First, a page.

by Margot Cleveland
The Delaware U.S. attorney’s office received a detailed briefing that established the FD-1023 implicating Hunter and Joe Biden in a Ukrainian bribery scandal was not Russian disinformation and was not sourced to Rudy Giuliani, according to a transcribed interview of former Pittsburgh U.S. Attorney Scott Brady. Yet the Delaware U.S. attorney’s office seemingly ignored the work undertaken by the Pittsburgh office and acted with willful blindness to the evidence implicating the now-president and his son.
Last Monday, Brady sat for a transcribed interview before the House Judiciary Committee. Over the course of some six hours of questioning, the committee elicited testimony revealing the Pittsburgh office’s diligence in tackling the task given by former Attorney General Willam Barr: to screen evidence presented to the Department of Justice related to Ukraine.
The public has known for some time, thanks to Sen. Chuck Grassley, R-Iowa, and IRS whistleblowers, that the Pittsburgh-based U.S. attorney’s office had provided the Delaware office information about an FD-1023 that summarized a “highly credible” confidential human source’s reporting that Hunter and Joe Biden pressured Ukrainian energy company Burisma to pay them each $5 million in bribes.
More recently, IRS whistleblower Gary Shapley revealed that Delaware Assistant U.S. Attorney (AUSA) Lesley Wolf had refused to accept a briefing from the Pittsburgh office until ordered to do so by Principal Associate Deputy Attorney General (PADAG) Rich Donoghue. According to Shapley, Wolf wanted nothing to do with the Pittsburgh-based U.S. attorney’s office because she believed that no information from that office could be credible, having, in her mind, originated from Giuliani.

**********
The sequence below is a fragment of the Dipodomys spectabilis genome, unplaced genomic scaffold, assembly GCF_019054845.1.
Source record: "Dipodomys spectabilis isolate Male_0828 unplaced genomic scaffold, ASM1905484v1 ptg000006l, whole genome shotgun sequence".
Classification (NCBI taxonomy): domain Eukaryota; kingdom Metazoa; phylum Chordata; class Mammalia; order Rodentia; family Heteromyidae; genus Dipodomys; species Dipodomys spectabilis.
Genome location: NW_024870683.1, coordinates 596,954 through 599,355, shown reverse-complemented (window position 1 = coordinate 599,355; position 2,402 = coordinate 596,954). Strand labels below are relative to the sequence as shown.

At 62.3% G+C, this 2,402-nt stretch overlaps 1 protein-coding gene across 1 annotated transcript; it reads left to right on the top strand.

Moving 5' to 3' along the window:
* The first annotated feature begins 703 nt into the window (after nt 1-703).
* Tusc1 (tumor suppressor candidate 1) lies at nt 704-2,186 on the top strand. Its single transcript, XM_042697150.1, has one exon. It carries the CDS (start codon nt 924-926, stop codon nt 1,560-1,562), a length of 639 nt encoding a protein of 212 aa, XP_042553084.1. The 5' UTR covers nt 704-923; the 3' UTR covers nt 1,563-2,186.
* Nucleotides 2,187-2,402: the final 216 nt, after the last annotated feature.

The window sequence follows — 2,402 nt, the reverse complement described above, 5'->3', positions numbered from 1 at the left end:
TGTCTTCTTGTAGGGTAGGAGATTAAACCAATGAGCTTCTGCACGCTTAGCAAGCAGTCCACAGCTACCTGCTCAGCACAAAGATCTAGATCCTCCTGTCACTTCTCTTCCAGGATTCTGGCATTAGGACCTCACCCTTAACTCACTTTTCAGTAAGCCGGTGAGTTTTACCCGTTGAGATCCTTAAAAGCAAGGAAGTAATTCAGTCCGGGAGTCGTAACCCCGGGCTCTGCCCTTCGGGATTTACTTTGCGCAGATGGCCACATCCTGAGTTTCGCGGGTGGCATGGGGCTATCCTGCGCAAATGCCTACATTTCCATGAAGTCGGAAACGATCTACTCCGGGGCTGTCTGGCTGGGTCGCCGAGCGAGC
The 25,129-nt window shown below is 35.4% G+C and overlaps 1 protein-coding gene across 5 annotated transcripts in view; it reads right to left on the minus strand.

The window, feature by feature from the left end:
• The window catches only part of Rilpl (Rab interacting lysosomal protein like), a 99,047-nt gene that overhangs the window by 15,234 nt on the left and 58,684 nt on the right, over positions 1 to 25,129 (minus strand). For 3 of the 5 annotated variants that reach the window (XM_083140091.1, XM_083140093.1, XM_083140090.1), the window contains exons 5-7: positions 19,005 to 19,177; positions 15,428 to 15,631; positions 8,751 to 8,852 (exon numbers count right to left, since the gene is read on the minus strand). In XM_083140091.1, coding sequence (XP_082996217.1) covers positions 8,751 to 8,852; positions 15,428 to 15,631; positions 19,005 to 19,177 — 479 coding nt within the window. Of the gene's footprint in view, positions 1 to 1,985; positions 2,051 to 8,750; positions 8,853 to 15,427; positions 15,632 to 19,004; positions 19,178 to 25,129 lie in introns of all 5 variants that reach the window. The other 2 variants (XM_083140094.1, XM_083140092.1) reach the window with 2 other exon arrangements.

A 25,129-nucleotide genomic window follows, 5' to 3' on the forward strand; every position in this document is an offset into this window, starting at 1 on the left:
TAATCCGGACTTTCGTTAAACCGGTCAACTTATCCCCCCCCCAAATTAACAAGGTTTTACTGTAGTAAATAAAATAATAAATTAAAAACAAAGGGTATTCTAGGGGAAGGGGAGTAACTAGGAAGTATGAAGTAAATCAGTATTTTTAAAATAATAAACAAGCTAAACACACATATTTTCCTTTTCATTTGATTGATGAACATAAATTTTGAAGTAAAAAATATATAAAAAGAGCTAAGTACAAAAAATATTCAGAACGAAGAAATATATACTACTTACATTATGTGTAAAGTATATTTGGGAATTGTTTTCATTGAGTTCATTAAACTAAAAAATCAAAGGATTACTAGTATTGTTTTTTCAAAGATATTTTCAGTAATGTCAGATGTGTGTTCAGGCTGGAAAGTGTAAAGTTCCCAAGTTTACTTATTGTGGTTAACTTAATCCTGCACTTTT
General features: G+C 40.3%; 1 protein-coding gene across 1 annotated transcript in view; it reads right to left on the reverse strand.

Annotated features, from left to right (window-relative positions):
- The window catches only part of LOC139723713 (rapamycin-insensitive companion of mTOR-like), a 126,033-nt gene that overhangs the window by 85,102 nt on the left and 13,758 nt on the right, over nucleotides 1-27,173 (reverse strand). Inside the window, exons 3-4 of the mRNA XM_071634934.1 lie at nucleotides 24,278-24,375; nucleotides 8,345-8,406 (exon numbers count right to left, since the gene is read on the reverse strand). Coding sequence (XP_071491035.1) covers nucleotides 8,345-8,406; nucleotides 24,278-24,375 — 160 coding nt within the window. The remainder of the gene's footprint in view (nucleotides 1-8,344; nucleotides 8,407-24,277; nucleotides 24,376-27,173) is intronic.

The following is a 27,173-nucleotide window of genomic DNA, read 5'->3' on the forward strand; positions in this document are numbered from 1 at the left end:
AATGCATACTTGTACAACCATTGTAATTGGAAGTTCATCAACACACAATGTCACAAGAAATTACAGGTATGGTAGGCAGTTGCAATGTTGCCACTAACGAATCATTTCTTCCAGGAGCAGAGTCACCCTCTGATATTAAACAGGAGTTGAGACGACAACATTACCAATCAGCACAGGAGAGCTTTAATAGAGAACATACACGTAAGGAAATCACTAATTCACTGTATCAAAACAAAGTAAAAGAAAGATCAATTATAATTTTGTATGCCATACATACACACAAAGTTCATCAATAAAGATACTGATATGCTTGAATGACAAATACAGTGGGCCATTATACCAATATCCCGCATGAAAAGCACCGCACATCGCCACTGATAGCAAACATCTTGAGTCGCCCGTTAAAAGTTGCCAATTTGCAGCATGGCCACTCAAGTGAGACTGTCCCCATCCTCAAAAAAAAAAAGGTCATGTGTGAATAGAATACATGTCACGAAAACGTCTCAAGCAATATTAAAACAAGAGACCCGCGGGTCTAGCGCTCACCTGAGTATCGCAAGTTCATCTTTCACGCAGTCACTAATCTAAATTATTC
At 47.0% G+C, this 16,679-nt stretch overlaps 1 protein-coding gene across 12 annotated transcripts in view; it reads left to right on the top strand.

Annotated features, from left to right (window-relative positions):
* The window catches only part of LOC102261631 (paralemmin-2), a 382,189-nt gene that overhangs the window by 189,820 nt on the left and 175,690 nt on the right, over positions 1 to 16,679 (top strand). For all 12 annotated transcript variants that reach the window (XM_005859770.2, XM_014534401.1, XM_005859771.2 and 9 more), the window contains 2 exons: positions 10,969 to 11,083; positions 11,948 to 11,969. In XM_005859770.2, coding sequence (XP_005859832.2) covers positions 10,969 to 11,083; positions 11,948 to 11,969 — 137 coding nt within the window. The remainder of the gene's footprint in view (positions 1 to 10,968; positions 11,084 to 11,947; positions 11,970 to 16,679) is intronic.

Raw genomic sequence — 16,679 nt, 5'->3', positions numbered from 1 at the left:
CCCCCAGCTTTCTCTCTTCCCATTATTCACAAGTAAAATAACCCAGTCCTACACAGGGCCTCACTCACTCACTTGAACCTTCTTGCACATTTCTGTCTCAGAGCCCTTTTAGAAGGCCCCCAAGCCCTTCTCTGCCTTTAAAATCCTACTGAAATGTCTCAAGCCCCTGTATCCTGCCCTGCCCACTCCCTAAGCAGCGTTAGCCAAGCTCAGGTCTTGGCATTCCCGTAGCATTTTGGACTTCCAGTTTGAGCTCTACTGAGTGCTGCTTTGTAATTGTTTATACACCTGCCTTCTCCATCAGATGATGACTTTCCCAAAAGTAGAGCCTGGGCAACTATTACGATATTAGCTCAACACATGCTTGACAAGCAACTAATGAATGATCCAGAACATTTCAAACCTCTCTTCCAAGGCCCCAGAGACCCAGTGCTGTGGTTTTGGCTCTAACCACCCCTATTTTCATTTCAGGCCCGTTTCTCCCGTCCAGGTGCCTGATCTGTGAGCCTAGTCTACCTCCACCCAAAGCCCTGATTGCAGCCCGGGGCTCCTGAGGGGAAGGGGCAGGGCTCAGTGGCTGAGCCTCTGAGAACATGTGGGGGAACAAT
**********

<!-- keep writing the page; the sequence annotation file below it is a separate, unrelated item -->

However, the FD-1023 was unconnected to Giuliani. And Brady’s testimony, a transcript of which The Federalist has reviewed, confirms the briefing to Wolf made that point clear. Brady testified that in briefing Wolf, his lead AUSAs told her the FD-1023 “was from a credible CHS that had a history with the FBI, and that it was not derived from any of the information from Mr. Giuliani.” Further, in the briefing, the Pittsburgh AUSAs informed the Delaware U.S. attorney’s office they believed the FD-1023 had indicia of credibility that merited further investigation.
Brady’s testimony also revealed many other facets of the briefing. For instance, Brady explained it was “a substantive briefing” of the information his team had screened and had concluded was credible — or had some indicia of credibility — and which they “thought would be of interest to them or that they should investigate further…” Brady reiterated that in the briefing, the Pittsburgh AUSAs shared information they had vetted that they believed “required further analysis, further investigation, including using the tools of a grand jury,” and that included the FD-1023.